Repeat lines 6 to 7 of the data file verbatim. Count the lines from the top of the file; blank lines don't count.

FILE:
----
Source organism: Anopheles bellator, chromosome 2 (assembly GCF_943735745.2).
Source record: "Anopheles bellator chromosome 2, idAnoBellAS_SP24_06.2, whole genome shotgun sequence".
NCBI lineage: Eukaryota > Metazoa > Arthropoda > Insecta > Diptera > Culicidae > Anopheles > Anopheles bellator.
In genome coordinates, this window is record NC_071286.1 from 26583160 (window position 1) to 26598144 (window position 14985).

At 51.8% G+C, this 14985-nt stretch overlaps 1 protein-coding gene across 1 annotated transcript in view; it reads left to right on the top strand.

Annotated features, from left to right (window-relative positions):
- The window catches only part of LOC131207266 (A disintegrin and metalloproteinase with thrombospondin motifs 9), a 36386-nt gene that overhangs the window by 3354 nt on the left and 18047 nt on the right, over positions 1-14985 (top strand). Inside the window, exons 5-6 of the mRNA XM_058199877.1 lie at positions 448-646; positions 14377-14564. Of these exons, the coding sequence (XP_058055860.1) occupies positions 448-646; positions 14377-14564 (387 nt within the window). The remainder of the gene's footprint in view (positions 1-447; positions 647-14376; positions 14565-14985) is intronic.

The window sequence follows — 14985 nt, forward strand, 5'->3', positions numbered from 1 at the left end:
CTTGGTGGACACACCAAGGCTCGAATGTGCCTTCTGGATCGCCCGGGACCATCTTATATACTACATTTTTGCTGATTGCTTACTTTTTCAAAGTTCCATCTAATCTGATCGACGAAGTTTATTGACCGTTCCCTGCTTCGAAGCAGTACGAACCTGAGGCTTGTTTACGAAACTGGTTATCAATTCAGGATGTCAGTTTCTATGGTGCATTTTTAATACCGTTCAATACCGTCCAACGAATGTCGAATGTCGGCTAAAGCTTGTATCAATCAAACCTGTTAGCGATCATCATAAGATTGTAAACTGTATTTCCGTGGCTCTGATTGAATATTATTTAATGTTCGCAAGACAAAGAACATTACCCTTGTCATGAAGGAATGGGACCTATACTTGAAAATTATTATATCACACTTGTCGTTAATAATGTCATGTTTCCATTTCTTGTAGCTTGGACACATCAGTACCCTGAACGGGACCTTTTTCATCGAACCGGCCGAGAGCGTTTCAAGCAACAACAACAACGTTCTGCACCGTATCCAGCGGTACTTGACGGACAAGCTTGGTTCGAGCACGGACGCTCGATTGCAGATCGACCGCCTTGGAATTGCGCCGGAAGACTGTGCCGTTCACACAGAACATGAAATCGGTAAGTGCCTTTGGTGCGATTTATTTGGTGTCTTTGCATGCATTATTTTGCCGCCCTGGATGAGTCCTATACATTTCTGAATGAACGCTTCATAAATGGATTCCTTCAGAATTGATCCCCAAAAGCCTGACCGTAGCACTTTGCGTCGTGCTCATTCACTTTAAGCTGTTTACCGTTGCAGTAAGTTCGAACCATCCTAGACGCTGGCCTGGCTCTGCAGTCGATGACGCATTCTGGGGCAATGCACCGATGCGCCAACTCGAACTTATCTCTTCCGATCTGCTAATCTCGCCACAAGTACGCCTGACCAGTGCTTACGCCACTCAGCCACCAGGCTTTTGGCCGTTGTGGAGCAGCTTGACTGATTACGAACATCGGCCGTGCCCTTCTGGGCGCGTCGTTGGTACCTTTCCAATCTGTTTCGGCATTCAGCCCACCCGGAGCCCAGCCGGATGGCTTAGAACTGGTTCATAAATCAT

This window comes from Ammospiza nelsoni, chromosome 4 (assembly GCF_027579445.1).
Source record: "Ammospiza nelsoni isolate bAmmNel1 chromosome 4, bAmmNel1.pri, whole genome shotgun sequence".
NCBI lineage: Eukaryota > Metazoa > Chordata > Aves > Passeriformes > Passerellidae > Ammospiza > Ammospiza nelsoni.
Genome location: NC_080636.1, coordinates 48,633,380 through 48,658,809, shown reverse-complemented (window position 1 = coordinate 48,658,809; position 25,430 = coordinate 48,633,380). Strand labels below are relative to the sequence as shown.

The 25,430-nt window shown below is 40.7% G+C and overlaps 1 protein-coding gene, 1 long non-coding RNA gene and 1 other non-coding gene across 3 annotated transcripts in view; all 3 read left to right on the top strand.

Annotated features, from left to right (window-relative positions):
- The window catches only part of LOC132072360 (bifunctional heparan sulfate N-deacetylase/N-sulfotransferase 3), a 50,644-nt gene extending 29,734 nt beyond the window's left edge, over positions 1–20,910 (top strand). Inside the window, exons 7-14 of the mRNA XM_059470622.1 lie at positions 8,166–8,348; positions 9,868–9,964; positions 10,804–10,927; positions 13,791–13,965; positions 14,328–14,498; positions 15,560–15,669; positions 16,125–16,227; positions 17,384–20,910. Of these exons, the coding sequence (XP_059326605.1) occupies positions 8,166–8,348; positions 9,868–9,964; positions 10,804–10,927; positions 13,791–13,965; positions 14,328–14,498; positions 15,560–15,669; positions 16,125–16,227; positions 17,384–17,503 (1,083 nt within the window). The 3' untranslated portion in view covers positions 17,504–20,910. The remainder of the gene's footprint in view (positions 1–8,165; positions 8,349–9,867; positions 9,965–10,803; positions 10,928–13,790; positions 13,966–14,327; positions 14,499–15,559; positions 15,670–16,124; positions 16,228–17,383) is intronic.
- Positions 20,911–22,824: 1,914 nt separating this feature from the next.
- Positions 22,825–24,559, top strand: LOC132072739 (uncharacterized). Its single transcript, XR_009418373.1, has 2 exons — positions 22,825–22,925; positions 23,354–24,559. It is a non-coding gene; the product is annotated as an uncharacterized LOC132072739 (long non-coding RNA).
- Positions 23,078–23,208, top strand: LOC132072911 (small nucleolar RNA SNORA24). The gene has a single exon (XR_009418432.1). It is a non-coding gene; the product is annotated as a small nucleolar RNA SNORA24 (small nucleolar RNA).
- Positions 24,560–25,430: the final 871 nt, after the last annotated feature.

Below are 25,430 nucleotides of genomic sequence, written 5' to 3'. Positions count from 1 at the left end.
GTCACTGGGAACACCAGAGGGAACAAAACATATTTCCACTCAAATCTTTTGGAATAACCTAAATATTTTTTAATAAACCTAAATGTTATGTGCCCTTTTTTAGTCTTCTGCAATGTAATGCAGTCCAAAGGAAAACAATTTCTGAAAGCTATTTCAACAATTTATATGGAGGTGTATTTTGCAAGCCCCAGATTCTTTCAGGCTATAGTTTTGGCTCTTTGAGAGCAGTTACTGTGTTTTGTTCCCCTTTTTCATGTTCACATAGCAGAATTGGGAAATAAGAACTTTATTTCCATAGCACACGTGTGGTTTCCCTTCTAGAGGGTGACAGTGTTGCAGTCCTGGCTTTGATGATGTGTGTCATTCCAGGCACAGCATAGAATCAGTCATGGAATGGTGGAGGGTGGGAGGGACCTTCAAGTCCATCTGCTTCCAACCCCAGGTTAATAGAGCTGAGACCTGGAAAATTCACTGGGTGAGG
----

Annotated features, from left to right (window-relative positions):
- The window catches only part of LOC131207266 (A disintegrin and metalloproteinase with thrombospondin motifs 9), a 36386-nt gene that overhangs the window by 3354 nt on the left and 18047 nt on the right, over positions 1-14985 (top strand). Inside the window, exons 5-6 of the mRNA XM_058199877.1 lie at positions 448-646; positions 14377-14564. Of these exons, the coding sequence (XP_058055860.1) occupies positions 448-646; positions 14377-14564 (387 nt within the window). The remainder of the gene's footprint in view (positions 1-447; positions 647-14376; positions 14565-14985) is intronic.